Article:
art by Ron Sanders
Death and His Lover
by Getty Hesse
Death's dead lover sits opposite him, his chest still, his flesh a mirage.
Jerome is naked, as spirits are, and he seems so real Death imagines if he reached out he could stroke the dark satin skin, the rough-hewn muscle underneath. But were he to reach out, his hand would simply melt through air longing to be human, so he doesn't.
Death sips Earl Grey. He prefers Oolong; it reminds him of his late mother, Death before him. But Jerome enjoys it as well, and the first night after he was run over he had gazed at Death's mug, following it with his eyes as Death sipped and placed it back on the mahogany table. The only flavor of tea that Death knows Jerome hates is Earl Grey, so that is what he drinks, and Jerome seems grateful.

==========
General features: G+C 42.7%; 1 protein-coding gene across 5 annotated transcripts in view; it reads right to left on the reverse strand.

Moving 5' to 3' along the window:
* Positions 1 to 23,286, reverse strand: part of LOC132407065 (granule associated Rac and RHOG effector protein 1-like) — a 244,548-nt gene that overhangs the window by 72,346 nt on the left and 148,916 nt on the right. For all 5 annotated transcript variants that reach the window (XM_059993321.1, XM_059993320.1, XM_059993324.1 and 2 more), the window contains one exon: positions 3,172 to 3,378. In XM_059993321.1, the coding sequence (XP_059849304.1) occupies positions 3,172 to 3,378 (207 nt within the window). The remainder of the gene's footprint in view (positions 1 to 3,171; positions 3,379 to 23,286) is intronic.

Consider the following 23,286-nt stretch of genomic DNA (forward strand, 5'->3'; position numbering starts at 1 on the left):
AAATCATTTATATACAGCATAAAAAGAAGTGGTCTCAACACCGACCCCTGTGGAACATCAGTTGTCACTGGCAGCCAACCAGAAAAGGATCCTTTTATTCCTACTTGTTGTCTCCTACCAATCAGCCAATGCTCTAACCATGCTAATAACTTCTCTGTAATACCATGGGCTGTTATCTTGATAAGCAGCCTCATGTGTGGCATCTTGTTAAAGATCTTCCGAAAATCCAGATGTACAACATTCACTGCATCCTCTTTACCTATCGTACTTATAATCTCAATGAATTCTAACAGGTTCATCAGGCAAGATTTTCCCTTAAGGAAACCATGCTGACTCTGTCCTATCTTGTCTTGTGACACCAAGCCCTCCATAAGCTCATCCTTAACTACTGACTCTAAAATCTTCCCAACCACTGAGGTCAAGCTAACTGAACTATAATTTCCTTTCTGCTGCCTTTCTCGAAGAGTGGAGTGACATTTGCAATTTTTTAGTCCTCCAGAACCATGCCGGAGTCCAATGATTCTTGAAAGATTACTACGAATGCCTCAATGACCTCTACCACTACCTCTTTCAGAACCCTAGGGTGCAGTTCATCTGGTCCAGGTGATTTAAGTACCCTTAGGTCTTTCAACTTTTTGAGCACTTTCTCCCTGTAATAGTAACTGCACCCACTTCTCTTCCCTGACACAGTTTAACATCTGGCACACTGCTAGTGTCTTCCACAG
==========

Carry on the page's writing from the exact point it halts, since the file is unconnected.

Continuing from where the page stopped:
The other spirits are loud tonight, Jerome says without saying anything, a ghost-voice, more projected thoughts than anything else.
Death nods in agreement. For seven days, he has not opened the Gates of Going, and a week's worth of dead, at least a million, roar the next room over. But one of the advantages of the voices being merely thoughts is he can repress them, like he would an unpleasant memory.